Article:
Sunday, October 13, 2013

The election results. I'm in! (Final results released on 16/10/13)

Mayor Votes Received
KIRCHER, Gary 3,163
HOPKINS, Jim 2,759

SPITTAL, Eric Robert 1,047

WILSON, David A Independent 715

SMITH, Greg 499

STEAD, Helen 412

BUTCHER, Fliss Independent 144

Oamaru Ward (6 vacancies) Votes Received

HOPKINS, Jim 3,401

PERKINS, Hugh 3,244

TAVENDALE, Melanie 3,084

HOPE, Sally Independent 3,012

GARVAN, Peter Duncan Independent 2,786

WOLLSTEIN, Colin 2,704
STEAD, Helen 2,506

MONKS, Barry 2,231

HORE, Alice 2,128

EDWARDS, Mike 1,498

DORAN, Ray 893

HOWIE, J A (wee Jock) 853



Waihemo Ward (1 vacancy) Votes Received

DENNISON, Kathy 586
WHEELER, Jan 264

WESSELINGH, Stephen 64



Corriedale Ward (2 vacancies) Votes Received

KINGAN, William James 926

PRICE, Sharyn 584

JOYCE, Noel Robert 417

SMITH, Greg 326

VINBRUX, Richard 237

BUTCHER, Fliss Independent 131



Waihemo Community Board (5 vacancies) Votes Received

FOOTE, Geoff 620

ROY, Paul 554

MCGREGOR, Heather 468

CARLYON, Jane 414

BROWN, Ken 371
BEGG, Linda Rose 315

CALEY, Katrina 294

TUCKER, Jan Independent 193

WESSELINGH, Stephen 192



Oamaru Licensing Trust - Ward 2 (1 vacancy) Votes Received

MCMILLAN, Denise 985
JOYCE, Noel Robert 623

MCKENZIE, Malcolm John Independent 303



The voter return was 56.74%, being 8,839 voting papers, excluding special votes.

David Blair

Electoral Officer

Tuesday, October 8, 2013

The Multicultural Council Mayoral Forum

(As posted on Facebook) Last Saturday night, the final mayoral forum was held, and was hosted by the Multicultural Council. During one of my responses, I talked about the key things I want to achieve over the next three years if elected. These include making progress on getting the council to be more responsive, and more effective with ratepayer money, and I want to push for more jobs by making it easier for businesses to expand and take on new staff as well as being more proactive in attracting more businesses to the district. So far so good...

When Jim Hopkins spoke, he aimed his comments at what I had said, and talked about how the Mayor cannot do anything on his own and that no-one can promise anything as Mayor as they would be acting as a dictator. I was a bit surprised by this as I expected a better understanding of the role from him...

The Mayor can actually do a lot on their own initiative and I will be making the most of that. There are many things where I will definitely work with others (as I have previously), but I will not be constantly seeking council approval to do what I can to attract businesses or work with management to improve the council's ability to serve its ratepayers better. If there is no budget requirement, or if it a budget is already approved, I'll be getting on with it! I expect that Councillors should be fully supportive of these moves anyway, or they shouldn't be there. The majority of candidates have campaigned on improving service & job opportunities, so I'm not expecting too much argument from most.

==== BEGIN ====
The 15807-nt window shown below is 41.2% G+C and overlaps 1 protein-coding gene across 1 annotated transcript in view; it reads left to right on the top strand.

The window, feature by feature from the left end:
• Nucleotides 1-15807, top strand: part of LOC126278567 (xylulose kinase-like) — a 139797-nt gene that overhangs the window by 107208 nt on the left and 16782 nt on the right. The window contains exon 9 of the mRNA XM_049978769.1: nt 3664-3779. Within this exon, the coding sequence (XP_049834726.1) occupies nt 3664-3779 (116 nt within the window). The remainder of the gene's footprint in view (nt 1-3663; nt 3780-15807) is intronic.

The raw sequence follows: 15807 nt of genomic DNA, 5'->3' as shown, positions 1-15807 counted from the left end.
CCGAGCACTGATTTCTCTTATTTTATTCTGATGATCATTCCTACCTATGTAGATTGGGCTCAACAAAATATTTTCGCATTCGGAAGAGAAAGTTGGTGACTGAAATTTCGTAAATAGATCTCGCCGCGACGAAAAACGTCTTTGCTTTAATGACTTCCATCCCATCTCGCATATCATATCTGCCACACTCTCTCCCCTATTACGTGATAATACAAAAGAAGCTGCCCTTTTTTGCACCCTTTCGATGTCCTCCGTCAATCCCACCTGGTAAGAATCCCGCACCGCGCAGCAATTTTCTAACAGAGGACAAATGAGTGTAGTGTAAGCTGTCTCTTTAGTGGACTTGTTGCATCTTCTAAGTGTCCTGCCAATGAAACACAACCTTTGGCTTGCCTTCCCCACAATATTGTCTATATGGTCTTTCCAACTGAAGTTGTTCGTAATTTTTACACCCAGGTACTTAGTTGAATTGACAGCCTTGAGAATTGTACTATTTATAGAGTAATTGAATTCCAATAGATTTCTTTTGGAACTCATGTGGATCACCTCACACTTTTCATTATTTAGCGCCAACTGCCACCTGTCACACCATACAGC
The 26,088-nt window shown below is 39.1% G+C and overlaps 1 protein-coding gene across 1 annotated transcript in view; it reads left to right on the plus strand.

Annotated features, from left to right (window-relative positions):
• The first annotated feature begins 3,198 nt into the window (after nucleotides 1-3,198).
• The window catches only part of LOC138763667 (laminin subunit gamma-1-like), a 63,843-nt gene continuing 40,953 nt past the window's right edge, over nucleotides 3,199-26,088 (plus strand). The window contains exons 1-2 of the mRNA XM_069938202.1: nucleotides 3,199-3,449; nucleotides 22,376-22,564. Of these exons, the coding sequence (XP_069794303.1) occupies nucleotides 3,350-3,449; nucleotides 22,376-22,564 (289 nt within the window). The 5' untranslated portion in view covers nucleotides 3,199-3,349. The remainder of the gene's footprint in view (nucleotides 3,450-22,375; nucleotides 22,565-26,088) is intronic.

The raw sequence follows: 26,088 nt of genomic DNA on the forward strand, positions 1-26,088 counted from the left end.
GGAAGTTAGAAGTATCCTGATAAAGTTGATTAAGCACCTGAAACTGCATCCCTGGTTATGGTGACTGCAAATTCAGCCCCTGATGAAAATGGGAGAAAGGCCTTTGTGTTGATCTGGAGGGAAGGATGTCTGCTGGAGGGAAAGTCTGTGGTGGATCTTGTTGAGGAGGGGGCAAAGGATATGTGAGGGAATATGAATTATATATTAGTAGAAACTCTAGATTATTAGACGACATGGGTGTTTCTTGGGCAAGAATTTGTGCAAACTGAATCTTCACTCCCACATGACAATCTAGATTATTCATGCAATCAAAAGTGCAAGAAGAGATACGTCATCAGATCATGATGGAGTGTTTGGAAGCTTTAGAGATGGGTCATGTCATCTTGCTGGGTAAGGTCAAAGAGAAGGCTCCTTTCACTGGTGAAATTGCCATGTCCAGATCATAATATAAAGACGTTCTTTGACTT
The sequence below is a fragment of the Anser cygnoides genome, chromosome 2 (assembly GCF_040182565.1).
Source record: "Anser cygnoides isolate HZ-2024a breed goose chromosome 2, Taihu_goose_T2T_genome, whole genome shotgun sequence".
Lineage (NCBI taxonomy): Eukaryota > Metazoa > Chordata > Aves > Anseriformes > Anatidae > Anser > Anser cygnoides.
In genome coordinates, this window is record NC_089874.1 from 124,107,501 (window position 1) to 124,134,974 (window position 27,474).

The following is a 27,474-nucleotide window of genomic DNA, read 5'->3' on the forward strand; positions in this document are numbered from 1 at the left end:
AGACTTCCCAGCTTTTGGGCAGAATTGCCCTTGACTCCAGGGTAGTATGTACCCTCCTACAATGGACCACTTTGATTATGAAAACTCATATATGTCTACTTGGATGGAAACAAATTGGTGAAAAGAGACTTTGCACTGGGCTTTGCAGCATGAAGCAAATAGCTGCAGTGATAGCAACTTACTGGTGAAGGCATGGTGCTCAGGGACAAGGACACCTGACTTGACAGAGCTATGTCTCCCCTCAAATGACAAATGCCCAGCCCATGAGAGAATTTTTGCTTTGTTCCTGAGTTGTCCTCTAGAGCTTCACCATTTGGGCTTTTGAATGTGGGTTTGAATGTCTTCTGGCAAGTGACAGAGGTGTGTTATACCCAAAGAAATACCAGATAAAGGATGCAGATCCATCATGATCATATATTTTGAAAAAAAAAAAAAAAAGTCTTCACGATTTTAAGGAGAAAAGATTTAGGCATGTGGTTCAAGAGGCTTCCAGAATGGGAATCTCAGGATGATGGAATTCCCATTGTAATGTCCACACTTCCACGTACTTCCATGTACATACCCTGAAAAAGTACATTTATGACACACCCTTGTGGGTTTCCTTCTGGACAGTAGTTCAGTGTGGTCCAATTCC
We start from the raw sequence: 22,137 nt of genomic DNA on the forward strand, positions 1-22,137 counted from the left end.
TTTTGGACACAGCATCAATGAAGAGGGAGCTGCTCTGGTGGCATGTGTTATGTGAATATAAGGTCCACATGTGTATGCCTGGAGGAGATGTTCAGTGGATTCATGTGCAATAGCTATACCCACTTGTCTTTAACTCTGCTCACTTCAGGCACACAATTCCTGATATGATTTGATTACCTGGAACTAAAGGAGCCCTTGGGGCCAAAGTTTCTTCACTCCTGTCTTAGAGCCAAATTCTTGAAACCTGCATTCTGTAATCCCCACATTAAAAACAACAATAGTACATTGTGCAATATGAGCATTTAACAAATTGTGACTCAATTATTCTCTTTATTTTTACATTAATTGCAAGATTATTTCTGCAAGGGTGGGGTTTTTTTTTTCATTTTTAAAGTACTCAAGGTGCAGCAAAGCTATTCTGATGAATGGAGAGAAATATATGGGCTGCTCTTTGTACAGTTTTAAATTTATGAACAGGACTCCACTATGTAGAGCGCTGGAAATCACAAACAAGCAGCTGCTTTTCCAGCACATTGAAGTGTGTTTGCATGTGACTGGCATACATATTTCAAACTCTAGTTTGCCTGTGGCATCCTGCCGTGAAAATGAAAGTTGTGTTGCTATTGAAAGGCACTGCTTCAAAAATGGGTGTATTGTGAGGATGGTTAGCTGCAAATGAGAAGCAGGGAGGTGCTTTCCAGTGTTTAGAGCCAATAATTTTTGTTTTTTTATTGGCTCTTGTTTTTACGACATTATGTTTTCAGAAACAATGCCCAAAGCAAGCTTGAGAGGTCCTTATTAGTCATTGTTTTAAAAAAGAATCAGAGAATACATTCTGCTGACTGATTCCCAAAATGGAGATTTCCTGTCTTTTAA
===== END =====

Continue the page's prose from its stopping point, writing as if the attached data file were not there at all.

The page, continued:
There are a very small minority who have campaigned that all is well and we don't need to change things. Actually, I believe it is only Mr Hopkins who has campaigned on maintaining the status quo with few changes. The rest who have publicly stated their views, want to see improvements in council services, value for money and greater job opportunities. I won't be settling for less and make no apologies to Mr Hopkins for my intention to get on with these things, with or without him.

The Oamaru Court House

For the past year or so, Oamaru's Courthouse has been closed while an on-going debate has been going on about its structural strength. At the heart of the issue is the Ministry of Courts' contention that it will be $4-5m to get it up to a suitable standard. This compares with local estimates of $3-400k. In the meantime, court hearings have been held at the Opera House which been less than ideal because the general public are put off going into the OH as it often requires them to run a gauntlet of smoking loiterers on the front steps. Whether justified or not, for many people, it's just too intimidating.

So - where do we go from here? We need to put pressure on the Minister and the ministry to get on and make a decision which suits OUR community. The Minister of Courts, Chester Borrows, has already given a commitment that we will keep hearings in Oamaru.

The rest of the community has done its part to retain our heritage buildings. This council, on behalf of the public, has a number of heritage buildings which have been renovated/restored/rejuvenated over the years. The Oamaru Whitestone Civic Trust has also done the same for many of its buildings on behalf of the community. Private landlords have been doing it with buildings such as the new Italian restaurant, Steam, the old Omru Blue shop and Rabobank to name a few. But what is central government doing to protect our heritage? We now need a commitment that the Ministry will get their building strengthened and operating again.

I'm prepared to help them further than that if they won't decide to upgrade the building themselves. If elected, I'll be in a position to do what I can to find a solution. One option is to facilitate a possible purchase by a trust (such as the Whitestone Civic Trust) to take over the building for a nominal amount. $1 seems like a win/win! The Ministry would sign a lease-back agreement which specifies that they will move back into the building once it is up to standard and will pay a market rental for a suitably long period of time. This would allow the trust to fundraise and/or borrow money to get the work done and have the guarantee of funding going forward.